American expansionism has a huge impact to the world power position held by the country today. The adventure is now deeply rooted in foreign relations. Historically, various periods related to the American foreign relations growth include cold war, territorial expansionism and Vietnam War. According to Divine (2002), the end of U.S. struggle in conflict of dictating imperialists brought about the War with inhabitants in the aim of improving or expanding land resources, which went on from the later eighteenth century until the 1900s.
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America began growing prosperously as an industrial country during the 1780 to 1850; therefore, the expansionism played an enormous part in determining the US foreign relations.
On the word of Divine (2002), the increases in economical demands such as the industrial supplies was one of the route cause of impartial Americas search for the international markets especially for clearance of surpluses. Unlike the French and British governments who involved traditional empires, the Americans implemented the imperialism or the open markets to enhance economical potentials and boost the economy.
Imperialism therefore assisted America to accommodate external relations for extra foreign financial support and stronger relations. Strategy to accommodate foreign relations especially during the 1780 to 1850 was in the aim of capturing novel markets and venture into new niches as opposed to supporting human constitutional rights or democracy.
In understanding the meaning and emergence of expansionism, there is need to understand the experiences of people in eighteenth-century and the manifestos their leader made concerning foreign relations. The American expansionism is highly justifiable as a domesticated plan and therefore was of great significance to the residence during the pre-colonial era or because partially it represented progress (Divine, 2002).
It was a vision many had anticipated because it would domesticate and equalize the rule of law to norms status of civilization such as, getting rid of the upheaval status of Civil War. The Americans were in full support because of believing that work and life would have a better meaning. The growth of a country especially the establishment of the constitution emerged from the existence of peace even decades before the war.
The American vision for democracy or a unified nation in pursuit of better destiny is therefore a major contributor to the vision of expansionism. In the 1780 to 1850 era Americans had the expansionism vision in the context of territorial growth and to most leaders or potential kings, the new American territories meant higher opportunities to gunner stronger individual heroic resourcefulness and successes in battles as opposed to the economical success.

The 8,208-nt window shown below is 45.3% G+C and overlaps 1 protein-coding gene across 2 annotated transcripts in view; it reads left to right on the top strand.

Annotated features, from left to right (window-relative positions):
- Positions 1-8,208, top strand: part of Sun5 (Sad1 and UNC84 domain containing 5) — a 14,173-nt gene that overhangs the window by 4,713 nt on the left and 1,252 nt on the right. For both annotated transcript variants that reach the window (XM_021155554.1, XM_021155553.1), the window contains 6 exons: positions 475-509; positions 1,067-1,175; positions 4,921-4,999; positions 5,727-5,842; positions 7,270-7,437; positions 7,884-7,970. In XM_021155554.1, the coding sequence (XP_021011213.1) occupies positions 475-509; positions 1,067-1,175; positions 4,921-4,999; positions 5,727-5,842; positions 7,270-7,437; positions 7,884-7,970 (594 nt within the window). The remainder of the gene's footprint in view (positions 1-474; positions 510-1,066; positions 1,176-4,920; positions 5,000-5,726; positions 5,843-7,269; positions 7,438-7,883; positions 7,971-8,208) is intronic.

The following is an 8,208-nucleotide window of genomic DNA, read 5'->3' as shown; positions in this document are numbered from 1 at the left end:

While the era forced the domestic expansionism, many other great minds had a different view and embraced a more antagonistic expansionism involving foreign relations. Majority of the Americans still had expansion plans even after the Wars and are the current viable expansionists because of establishing bigger commercial empires.
The aggressiveness of economists advocated for a worldwide practice of economical growth as opposed to the expansionism expressed by the aggressive private armies in support of filibustering. The government due to its failure to arrest or sanction perpetrators arguably supported the Wars. The main aim was to gain the territorial concession but the need for physical advantage became perplexing or mystifying among most Americans, and eventually there was need for finding governed Patent Intentions.
The law therefore brought in enthusiasm for territorial expansion in a more sensible manner. According to Brinkley (2007), even before the civil war, there were debates among politicians on territorial expansionism, where by some were in support for while others were against expansionism for one reason or another. The establishment of the laws therefore had a major contribution to expansionism.
Brinkley, A. (2007). American History: A Survey, 12th Ed. Vol. 1 New York: McGraw- Hill Press
Divine, R. A. (2002). America past and present, London, England: Longman press.